Good Nutrition for Seniors During the Holidays

It’s that sugary time of year again, with tempting Christmas cookies, cakes, and candy canes coming at us from every direction! While some indulgence is more or less synonymous during the holidays, we need to watch over our seniors – especially those with blood sugar or cholesterol issues – and make sure they aren’t overdoing it.

Too much fat or sugar at one time can upset the digestion and worsen existing health problems. Moderation is the key, so let’s go over some holiday dos and don’ts to help our seniors enjoy the holidays while staying healthy and safe.

Foods to Limit or Avoid

Avoid too many processed foods and those that are high in added sugars or saturated fats. Check the nutrition label for fat and sugar levels. Some examples include:

  • Holiday Cookies and Desserts – Delicious as they are, store-bought cookies and other desserts are full of preservatives, sugar, and fat. Limit them or bake these treats at home to control the type of sweetener and fat used. Many healthy holiday recipes are available online.
  • Hard and Chewy Candies – Hard candies such as candy canes, caramels, and bonbons are not only high in sugar, but they also can cause gum or dental issues. Smaller hard or chewy candies can also present a choking hazard for the elderly.
  • Processed Foods – Highly processed foods often contain much more than the recommended amounts of sugar, salt, and fat. Examples include canned foods, processed cheese, savory snacks and chips, microwavable meals (aka TV dinners), and processed meat products such as hot dogs or bologna.
  • Fatty Foods – Partially hydrogenated oils contain trans fats that may be harmful to heart health. Saturated fats (including so-called “healthy fats” like those found in nuts and certain tropical oils) should be eaten in moderation. All fats are high in calories and it’s easy to overindulge. Deep fried foods may cause inflammation in the body that can lead to many other health problems.

Healthy Foods and Beverages

A general rule of thumb is to stay well-hydrated and eat a variety of natural foods. Whole grains tend to be absorbed slowly, which keep blood sugar levels even. A snack between meals is fine – just choose healthy options. Some healthy foods and beverages include:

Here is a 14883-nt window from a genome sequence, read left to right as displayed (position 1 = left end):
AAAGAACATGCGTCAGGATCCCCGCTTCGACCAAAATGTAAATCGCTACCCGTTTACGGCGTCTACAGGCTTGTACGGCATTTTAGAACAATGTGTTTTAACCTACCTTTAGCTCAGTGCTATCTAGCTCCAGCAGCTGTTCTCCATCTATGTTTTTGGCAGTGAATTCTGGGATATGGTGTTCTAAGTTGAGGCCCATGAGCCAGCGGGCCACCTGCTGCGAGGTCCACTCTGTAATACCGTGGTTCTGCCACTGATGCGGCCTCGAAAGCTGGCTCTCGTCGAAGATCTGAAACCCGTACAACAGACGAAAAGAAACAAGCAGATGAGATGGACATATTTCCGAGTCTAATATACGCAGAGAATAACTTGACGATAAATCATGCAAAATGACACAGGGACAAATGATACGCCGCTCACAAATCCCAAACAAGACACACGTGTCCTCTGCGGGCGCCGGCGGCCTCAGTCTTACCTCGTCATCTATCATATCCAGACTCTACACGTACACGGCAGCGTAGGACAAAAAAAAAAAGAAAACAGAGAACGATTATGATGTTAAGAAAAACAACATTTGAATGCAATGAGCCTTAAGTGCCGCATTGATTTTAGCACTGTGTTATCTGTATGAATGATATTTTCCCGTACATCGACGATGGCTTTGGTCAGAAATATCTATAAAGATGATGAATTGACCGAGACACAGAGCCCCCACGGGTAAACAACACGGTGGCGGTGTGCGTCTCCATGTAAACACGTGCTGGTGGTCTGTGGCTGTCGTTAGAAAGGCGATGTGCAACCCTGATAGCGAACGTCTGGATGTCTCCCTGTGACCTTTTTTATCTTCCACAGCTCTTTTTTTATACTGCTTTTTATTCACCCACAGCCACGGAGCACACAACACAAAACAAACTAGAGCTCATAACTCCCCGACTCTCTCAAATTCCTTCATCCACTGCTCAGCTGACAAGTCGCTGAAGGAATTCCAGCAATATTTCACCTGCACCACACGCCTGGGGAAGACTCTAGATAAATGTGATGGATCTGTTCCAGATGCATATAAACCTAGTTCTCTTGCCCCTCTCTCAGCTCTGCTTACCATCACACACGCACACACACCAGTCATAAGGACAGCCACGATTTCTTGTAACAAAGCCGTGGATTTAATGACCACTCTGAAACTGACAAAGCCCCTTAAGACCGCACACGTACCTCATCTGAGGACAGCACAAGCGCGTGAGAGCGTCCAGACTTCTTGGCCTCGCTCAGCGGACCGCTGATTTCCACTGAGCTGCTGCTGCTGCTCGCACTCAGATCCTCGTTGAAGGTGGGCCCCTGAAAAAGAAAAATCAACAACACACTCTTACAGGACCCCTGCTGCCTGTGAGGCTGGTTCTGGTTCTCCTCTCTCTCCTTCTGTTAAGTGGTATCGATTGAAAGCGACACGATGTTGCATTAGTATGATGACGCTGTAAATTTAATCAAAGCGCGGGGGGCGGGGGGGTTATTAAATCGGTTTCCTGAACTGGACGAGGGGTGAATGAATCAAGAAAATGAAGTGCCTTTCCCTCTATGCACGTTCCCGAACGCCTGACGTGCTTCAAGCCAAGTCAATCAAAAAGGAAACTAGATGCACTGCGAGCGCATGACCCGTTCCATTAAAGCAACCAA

• Water – Good old H2O is important for so many reasons! Staying well-hydrated is essential for basic metabolic functions and keeping organs functional. It also helps flush out any toxins from the system so if there are a few indulgences, drinking plenty of water is essential. If you want a little more flavor or pizazz, try squeezing some lemon or lime into unsweetened carbonated water.
  • Fruits and Vegetables – Raw or cooked, fruit and vegetables are a great source of essential vitamins and minerals. They also make a great snack between meals. For elderly loved ones who have difficulty chewing, fruit compotes or vegetable soups can be prepared.
  • Whole Grain Foods – Whole grain breads and cereals are always a better option, when possible. Refining grains lessens their nutritional value and causes them to be absorbed very quickly, so we feel hungry again within a short amount of time
  • Lean Meats and Fish – Try as much as possible to go for lean meats such as poultry, fish, and lean cuts of beef or pork.

Bottom line: it’s okay for your senior to indulge a little during the holidays, but eat treats in moderation. Be sure to balance those cookies, cakes, and candies with healthy food choices, so your loved one can stay healthier and can enjoy many more holidays to come!

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